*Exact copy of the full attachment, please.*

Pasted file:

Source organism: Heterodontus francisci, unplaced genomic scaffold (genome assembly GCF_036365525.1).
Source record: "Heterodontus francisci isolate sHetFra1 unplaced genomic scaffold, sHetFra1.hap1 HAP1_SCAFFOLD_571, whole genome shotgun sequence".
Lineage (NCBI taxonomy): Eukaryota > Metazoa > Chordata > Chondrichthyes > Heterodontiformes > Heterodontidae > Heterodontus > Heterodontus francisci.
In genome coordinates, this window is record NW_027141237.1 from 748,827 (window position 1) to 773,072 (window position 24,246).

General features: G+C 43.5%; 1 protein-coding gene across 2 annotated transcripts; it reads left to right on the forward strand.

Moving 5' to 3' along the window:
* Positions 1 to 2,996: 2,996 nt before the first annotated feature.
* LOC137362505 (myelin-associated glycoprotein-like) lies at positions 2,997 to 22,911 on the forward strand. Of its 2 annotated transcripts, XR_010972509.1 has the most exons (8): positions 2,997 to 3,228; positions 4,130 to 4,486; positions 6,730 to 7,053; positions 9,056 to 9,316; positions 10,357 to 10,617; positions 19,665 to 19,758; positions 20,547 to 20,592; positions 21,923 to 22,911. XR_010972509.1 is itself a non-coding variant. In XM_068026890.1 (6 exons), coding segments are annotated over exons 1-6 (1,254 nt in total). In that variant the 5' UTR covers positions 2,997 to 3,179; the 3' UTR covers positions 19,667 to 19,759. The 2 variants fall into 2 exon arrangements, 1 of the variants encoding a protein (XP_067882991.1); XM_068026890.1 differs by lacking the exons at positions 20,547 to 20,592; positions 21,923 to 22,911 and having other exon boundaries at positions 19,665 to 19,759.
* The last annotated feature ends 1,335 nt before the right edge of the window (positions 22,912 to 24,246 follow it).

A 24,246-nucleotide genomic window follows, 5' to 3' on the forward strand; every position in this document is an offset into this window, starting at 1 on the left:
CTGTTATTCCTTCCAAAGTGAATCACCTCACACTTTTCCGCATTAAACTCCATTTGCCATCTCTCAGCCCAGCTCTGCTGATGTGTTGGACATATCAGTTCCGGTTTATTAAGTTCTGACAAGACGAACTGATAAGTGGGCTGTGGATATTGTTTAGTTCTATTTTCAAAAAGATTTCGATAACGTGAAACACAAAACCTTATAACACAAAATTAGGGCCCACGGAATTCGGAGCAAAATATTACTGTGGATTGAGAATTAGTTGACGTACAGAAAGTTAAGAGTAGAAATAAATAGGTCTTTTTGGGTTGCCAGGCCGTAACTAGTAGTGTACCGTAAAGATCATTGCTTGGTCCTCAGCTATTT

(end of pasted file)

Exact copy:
Source organism: Heterodontus francisci, unplaced genomic scaffold (genome assembly GCF_036365525.1).
Source record: "Heterodontus francisci isolate sHetFra1 unplaced genomic scaffold, sHetFra1.hap1 HAP1_SCAFFOLD_571, whole genome shotgun sequence".
Lineage (NCBI taxonomy): Eukaryota > Metazoa > Chordata > Chondrichthyes > Heterodontiformes > Heterodontidae > Heterodontus > Heterodontus francisci.
In genome coordinates, this window is record NW_027141237.1 from 748,827 (window position 1) to 773,072 (window position 24,246).

General features: G+C 43.5%; 1 protein-coding gene across 2 annotated transcripts; it reads left to right on the forward strand.

Moving 5' to 3' along the window:
* Positions 1 to 2,996: 2,996 nt before the first annotated feature.
* LOC137362505 (myelin-associated glycoprotein-like) lies at positions 2,997 to 22,911 on the forward strand. Of its 2 annotated transcripts, XR_010972509.1 has the most exons (8): positions 2,997 to 3,228; positions 4,130 to 4,486; positions 6,730 to 7,053; positions 9,056 to 9,316; positions 10,357 to 10,617; positions 19,665 to 19,758; positions 20,547 to 20,592; positions 21,923 to 22,911. XR_010972509.1 is itself a non-coding variant. In XM_068026890.1 (6 exons), coding segments are annotated over exons 1-6 (1,254 nt in total). In that variant the 5' UTR covers positions 2,997 to 3,179; the 3' UTR covers positions 19,667 to 19,759. The 2 variants fall into 2 exon arrangements, 1 of the variants encoding a protein (XP_067882991.1); XM_068026890.1 differs by lacking the exons at positions 20,547 to 20,592; positions 21,923 to 22,911 and having other exon boundaries at positions 19,665 to 19,759.
* The last annotated feature ends 1,335 nt before the right edge of the window (positions 22,912 to 24,246 follow it).

A 24,246-nucleotide genomic window follows, 5' to 3' on the forward strand; every position in this document is an offset into this window, starting at 1 on the left:
CTGTTATTCCTTCCAAAGTGAATCACCTCACACTTTTCCGCATTAAACTCCATTTGCCATCTCTCAGCCCAGCTCTGCTGATGTGTTGGACATATCAGTTCCGGTTTATTAAGTTCTGACAAGACGAACTGATAAGTGGGCTGTGGATATTGTTTAGTTCTATTTTCAAAAAGATTTCGATAACGTGAAACACAAAACCTTATAACACAAAATTAGGGCCCACGGAATTCGGAGCAAAATATTACTGTGGATTGAGAATTAGTTGACGTACAGAAAGTTAAGAGTAGAAATAAATAGGTCTTTTTGGGTTGCCAGGCCGTAACTAGTAGTGTACCGTAAAGATCATTGCTTGGTCCTCAGCTATTT